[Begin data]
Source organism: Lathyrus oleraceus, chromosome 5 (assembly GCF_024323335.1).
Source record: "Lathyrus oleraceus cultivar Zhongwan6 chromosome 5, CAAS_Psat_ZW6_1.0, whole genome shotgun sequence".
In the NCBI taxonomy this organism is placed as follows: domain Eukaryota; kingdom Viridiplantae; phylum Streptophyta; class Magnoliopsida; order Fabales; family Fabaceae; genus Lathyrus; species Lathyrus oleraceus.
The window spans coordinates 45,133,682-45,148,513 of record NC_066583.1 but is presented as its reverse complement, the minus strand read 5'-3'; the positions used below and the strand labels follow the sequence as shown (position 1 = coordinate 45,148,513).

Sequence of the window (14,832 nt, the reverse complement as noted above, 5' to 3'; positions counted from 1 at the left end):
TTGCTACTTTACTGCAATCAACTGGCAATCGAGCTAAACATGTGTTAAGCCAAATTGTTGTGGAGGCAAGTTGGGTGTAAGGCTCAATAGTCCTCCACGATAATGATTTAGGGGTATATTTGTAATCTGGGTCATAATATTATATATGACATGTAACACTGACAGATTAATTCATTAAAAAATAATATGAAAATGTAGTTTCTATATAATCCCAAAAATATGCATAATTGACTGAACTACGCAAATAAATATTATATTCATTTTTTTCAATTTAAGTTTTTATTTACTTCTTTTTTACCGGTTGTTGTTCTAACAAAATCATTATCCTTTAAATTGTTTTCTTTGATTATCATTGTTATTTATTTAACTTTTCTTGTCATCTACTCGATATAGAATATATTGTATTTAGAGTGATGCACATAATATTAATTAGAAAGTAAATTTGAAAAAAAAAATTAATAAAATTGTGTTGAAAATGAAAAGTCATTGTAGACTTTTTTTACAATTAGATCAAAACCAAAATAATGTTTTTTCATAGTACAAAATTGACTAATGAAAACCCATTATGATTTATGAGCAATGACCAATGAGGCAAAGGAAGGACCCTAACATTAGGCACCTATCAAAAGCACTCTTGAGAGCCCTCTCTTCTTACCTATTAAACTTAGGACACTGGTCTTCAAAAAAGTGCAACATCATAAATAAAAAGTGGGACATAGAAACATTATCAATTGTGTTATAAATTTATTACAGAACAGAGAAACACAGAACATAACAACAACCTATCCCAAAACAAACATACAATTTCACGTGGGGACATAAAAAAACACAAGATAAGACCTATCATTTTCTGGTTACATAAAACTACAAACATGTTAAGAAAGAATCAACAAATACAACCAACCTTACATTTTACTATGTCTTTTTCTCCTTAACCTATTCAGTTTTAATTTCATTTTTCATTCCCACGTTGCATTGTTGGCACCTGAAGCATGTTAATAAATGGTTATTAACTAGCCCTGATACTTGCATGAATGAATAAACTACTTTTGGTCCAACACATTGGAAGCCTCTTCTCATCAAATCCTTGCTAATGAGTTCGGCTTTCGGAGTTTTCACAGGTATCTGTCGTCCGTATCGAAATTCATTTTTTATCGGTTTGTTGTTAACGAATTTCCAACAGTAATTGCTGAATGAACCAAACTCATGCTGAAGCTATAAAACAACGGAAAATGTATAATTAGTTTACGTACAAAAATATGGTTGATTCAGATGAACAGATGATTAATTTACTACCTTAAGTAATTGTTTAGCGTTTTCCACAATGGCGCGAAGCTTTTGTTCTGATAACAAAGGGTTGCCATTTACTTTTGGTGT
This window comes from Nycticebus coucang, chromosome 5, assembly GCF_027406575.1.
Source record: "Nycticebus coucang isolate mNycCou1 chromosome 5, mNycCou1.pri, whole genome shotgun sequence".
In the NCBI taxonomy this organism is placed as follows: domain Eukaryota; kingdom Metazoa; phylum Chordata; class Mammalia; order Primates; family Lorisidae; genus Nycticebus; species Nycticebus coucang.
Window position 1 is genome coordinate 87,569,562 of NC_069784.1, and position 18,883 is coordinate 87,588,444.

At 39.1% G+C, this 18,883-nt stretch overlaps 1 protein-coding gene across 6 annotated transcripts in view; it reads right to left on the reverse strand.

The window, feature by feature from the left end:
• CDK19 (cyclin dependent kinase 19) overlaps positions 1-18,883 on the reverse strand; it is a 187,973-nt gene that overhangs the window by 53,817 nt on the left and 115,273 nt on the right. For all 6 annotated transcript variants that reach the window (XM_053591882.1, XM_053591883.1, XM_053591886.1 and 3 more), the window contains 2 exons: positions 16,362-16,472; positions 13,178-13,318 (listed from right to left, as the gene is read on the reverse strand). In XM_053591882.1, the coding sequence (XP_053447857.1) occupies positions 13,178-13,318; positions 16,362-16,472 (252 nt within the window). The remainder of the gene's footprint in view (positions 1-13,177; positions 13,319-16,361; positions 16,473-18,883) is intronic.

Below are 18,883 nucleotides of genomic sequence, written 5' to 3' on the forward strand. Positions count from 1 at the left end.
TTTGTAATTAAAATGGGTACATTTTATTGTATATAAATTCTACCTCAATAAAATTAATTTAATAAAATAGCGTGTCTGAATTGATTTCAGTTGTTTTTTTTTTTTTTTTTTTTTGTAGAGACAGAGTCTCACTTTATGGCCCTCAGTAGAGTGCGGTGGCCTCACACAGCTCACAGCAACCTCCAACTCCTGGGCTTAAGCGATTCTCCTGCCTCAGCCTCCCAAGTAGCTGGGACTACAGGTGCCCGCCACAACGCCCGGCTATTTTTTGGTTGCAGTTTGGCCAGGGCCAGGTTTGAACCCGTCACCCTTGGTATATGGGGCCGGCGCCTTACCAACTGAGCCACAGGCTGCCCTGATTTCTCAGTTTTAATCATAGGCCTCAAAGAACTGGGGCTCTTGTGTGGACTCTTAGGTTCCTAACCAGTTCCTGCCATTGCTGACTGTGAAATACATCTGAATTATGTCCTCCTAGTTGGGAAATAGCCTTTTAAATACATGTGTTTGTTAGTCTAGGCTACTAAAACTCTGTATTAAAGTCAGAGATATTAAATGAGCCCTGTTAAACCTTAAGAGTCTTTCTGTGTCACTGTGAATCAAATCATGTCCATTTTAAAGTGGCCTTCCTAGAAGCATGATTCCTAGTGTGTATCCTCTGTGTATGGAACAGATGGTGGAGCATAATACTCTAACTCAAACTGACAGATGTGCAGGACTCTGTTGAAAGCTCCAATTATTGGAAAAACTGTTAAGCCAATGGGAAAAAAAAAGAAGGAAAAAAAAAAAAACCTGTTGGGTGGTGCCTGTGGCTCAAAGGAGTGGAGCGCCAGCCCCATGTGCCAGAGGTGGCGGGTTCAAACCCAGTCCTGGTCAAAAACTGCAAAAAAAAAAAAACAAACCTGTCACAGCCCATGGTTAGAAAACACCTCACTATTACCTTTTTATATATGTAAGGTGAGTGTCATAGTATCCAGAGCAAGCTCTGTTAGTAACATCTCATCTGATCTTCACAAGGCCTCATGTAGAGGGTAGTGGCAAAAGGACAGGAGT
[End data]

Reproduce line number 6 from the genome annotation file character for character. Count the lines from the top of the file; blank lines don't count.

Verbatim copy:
TTGCTACTTTACTGCAATCAACTGGCAATCGAGCTAAACATGTGTTAAGCCAAATTGTTGTGGAGGCAAGTTGGGTGTAAGGCTCAATAGTCCTCCACGATAATGATTTAGGGGTATATTTGTAATCTGGGTCATAATATTATATATGACATGTAACACTGACAGATTAATTCATTAAAAAATAATATGAAAATGTAGTTTCTATATAATCCCAAAAATATGCATAATTGACTGAACTACGCAAATAAATATTATATTCATTTTTTTCAATTTAAGTTTTTATTTACTTCTTTTTTACCGGTTGTTGTTCTAACAAAATCATTATCCTTTAAATTGTTTTCTTTGATTATCATTGTTATTTATTTAACTTTTCTTGTCATCTACTCGATATAGAATATATTGTATTTAGAGTGATGCACATAATATTAATTAGAAAGTAAATTTGAAAAAAAAAATTAATAAAATTGTGTTGAAAATGAAAAGTCATTGTAGACTTTTTTTACAATTAGATCAAAACCAAAATAATGTTTTTTCATAGTACAAAATTGACTAATGAAAACCCATTATGATTTATGAGCAATGACCAATGAGGCAAAGGAAGGACCCTAACATTAGGCACCTATCAAAAGCACTCTTGAGAGCCCTCTCTTCTTACCTATTAAACTTAGGACACTGGTCTTCAAAAAAGTGCAACATCATAAATAAAAAGTGGGACATAGAAACATTATCAATTGTGTTATAAATTTATTACAGAACAGAGAAACACAGAACATAACAACAACCTATCCCAAAACAAACATACAATTTCACGTGGGGACATAAAAAAACACAAGATAAGACCTATCATTTTCTGGTTACATAAAACTACAAACATGTTAAGAAAGAATCAACAAATACAACCAACCTTACATTTTACTATGTCTTTTTCTCCTTAACCTATTCAGTTTTAATTTCATTTTTCATTCCCACGTTGCATTGTTGGCACCTGAAGCATGTTAATAAATGGTTATTAACTAGCCCTGATACTTGCATGAATGAATAAACTACTTTTGGTCCAACACATTGGAAGCCTCTTCTCATCAAATCCTTGCTAATGAGTTCGGCTTTCGGAGTTTTCACAGGTATCTGTCGTCCGTATCGAAATTCATTTTTTATCGGTTTGTTGTTAACGAATTTCCAACAGTAATTGCTGAATGAACCAAACTCATGCTGAAGCTATAAAACAACGGAAAATGTATAATTAGTTTACGTACAAAAATATGGTTGATTCAGATGAACAGATGATTAATTTACTACCTTAAGTAATTGTTTAGCGTTTTCCACAATGGCGCGAAGCTTTTGTTCTGATAACAAAGGGTTGCCATTTACTTTTGGTGT